Knowing that you had to come back to him was exciting, because I was about to work and to continue working with such great writers and such great producers and creators, but it was also accepting the thought and the idea that you're going to have to step back into these shoes and these clothes and this world of fight and control and frustration. Those are things I think that all of us had to live with for those four seasons. As much as I can tell you, I really, really loved doing the show, but I'm not going to lie to you, there was a little bit of a struggle as well.
Capone: I did wonder if Gordon's brokenness did weigh on you to a certain degree, year after year.
SM: It did. It really did. The writing was so good, and I really enjoyed it. The crew was phenomenal, and I can't express that enough. If we didn't have the crew, from year to year, the same crew, the same costumer, the same camera operator, all these people. If there wasn't a certain sense of family on that project, I don't know if I'd be saying the same thing, but they were so good to us and they all got along so well. I never saw anybody argue on that set, on that crew, and that's something I've never seen before in production.
Capone: Let me just back it up a little to the bigger picture. I always was fascinated with this idea that we're looking back at these early days of home computers, video games, and the internet, and yet it still somehow feels very relevant today in a world where everyone's lives are over saturated with tech. We all know where things are going in this field. Is it tough to play a character in this time period, in this field, and not project a certain knowledge of what is coming?
SM: Actually, that's one of the best questions I've ever had, so it's a great, great question. For me, the tech is always been a backdrop to humanity or character or of who we are. Season two was about community. It was about community on the web, but what they were really talking about was community within people and how people need a sense of community. Computers or no computers, we as people need a sense of community. That's why we've always gathered in villages, essentially since the beginning of time.
The fourth season, to me, is about search engines, but it's really about humans searching for other things, in search. Yes, the show has been about tech and computers, but for me, it has always been about how we are the tech. We are the creators of this tech, so if humanity created it, then they created it in a sense of self. Tech has never been something I've really focused on in playing this character or working on this show. It's always been to try to find the relationship between tech and human.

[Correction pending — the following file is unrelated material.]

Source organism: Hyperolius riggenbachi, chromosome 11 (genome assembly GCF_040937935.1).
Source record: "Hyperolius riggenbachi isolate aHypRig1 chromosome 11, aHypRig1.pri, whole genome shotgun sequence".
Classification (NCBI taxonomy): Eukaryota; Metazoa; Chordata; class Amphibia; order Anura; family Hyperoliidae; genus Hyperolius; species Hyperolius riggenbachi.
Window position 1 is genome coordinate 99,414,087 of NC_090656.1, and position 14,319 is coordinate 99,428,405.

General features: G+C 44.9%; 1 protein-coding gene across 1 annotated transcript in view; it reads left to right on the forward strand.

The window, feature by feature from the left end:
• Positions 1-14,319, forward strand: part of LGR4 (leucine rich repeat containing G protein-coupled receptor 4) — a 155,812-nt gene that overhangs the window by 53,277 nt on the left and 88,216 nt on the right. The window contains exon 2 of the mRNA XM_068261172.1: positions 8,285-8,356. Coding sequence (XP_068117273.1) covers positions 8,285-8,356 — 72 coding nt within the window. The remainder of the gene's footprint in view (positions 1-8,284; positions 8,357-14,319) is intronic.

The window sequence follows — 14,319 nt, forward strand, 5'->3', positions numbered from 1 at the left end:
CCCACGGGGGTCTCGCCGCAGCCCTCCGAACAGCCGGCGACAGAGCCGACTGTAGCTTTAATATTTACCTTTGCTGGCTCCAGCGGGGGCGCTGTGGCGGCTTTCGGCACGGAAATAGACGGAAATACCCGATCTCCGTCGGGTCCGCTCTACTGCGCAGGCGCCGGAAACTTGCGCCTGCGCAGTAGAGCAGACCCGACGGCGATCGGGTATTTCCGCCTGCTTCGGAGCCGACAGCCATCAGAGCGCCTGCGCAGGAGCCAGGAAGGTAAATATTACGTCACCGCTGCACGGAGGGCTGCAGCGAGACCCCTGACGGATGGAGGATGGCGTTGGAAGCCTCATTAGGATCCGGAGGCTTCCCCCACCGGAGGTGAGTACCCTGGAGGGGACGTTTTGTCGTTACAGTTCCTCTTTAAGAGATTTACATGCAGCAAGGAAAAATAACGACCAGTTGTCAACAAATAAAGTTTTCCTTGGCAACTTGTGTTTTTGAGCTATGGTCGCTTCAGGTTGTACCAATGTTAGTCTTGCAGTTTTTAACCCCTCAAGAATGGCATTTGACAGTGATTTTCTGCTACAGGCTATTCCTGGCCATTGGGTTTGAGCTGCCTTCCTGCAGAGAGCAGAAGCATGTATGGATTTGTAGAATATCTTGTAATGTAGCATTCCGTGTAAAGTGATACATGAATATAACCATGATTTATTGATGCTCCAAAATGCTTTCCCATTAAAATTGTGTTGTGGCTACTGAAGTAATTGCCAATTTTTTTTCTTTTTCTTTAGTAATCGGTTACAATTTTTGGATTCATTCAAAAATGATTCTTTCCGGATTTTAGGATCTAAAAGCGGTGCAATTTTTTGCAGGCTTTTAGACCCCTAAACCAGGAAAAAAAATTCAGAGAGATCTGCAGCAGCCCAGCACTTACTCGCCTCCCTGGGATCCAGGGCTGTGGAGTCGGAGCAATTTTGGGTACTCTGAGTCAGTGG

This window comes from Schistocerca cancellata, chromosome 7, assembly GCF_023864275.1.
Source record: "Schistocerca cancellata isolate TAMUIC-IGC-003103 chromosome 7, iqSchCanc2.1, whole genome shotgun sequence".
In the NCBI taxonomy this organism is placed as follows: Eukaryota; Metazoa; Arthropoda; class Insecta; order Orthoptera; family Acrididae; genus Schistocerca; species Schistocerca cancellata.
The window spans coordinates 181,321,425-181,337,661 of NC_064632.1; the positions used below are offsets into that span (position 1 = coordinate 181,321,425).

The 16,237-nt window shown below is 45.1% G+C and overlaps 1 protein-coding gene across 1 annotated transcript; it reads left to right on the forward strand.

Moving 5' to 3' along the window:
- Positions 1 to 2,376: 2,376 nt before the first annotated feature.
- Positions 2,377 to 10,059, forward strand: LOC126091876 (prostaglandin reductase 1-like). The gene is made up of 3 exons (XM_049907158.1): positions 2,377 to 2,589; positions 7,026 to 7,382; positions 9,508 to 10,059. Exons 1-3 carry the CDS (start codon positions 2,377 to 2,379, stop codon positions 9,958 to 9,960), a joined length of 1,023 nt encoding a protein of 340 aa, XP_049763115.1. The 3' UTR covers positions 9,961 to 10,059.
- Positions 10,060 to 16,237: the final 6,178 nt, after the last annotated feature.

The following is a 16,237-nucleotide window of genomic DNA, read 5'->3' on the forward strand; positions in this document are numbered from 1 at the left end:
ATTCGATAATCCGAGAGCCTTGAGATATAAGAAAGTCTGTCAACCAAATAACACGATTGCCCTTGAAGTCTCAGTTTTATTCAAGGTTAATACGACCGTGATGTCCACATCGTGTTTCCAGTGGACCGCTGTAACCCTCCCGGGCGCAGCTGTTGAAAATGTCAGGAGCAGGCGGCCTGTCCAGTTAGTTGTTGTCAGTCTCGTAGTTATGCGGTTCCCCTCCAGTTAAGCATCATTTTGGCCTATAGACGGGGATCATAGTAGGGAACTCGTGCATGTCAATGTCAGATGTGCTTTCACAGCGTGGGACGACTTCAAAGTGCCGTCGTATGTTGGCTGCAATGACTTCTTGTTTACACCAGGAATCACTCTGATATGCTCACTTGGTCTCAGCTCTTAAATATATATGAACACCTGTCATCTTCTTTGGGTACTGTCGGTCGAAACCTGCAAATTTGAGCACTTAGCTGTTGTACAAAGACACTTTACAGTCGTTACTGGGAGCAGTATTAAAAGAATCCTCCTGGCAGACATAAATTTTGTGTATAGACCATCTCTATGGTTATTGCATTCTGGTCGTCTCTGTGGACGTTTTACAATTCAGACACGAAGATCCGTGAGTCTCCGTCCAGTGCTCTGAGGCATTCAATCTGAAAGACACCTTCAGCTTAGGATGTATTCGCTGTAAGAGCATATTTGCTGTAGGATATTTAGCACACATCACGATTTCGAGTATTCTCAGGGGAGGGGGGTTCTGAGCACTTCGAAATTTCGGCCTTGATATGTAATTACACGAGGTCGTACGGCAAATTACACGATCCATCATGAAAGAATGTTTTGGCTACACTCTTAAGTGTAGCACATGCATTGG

Just like a calculator, we could do it on paper or in our heads, but we can also make a computer do it. For me, it's always been about humans and people trying to understand each other and get along and communicate and exist with each other. Tech just happened to be the thread in the needle that mended those two together to portray the both sides of that and the parallels of us and our brains and the brains that we're creating to work for us.
Capone: It always feels right when Gordon and Joe are working together. There's just something about that dynamic, even though I'm just waiting for the other shoe to drop and for Joe to screw Gordon over one more time, but maybe that won't happen. Are you going to miss that relationship with Lee, getting to play off him? You guys are so different in your approaches, and your characters are so different, yet they seem to fill each other's missing pieces to a certain degree.
SM: One hundred percent. But I won't have to miss it, If anything I got out of this project was a really incredible friend. I still speak to Lee once every two weeks. He's a big part of my family, and I'm a big part of his. His dad and his mom live down the road on their farm, just down the road from my farm, so I don't think that it'll ever be an issue.
The relationship that we built on screen is the relationship that we've taken with us off screen as well, and I think it's probably deeper and a lot more copacetic and not as hostile as you see on your screen. But we struggled together, we fought together, we worked together, and we did the show together. That relationship will never die, and I feel that a lot on a lot of the projects that I work on when you go through such interesting and hard times, and really divulge into these characters, that becomes the relationship that you have with this person for as long as forever.
Capone: We don't have to time to talk about it now, but I'm so excited to see whatever it is you've done with Jody Hill. I love his movies, and I can't wait to see it whenever it comes out.
SM: Yeah, I am excited to see it, too. Working with Jody and Danny McBride and that incredible group of guys. I'm really excited to see the film as well.
Capone: Scoot, best of luck with everything. It was great to talk to you. Thank you so much.
SM: Great. Thank you so much, Steve, for taking the time.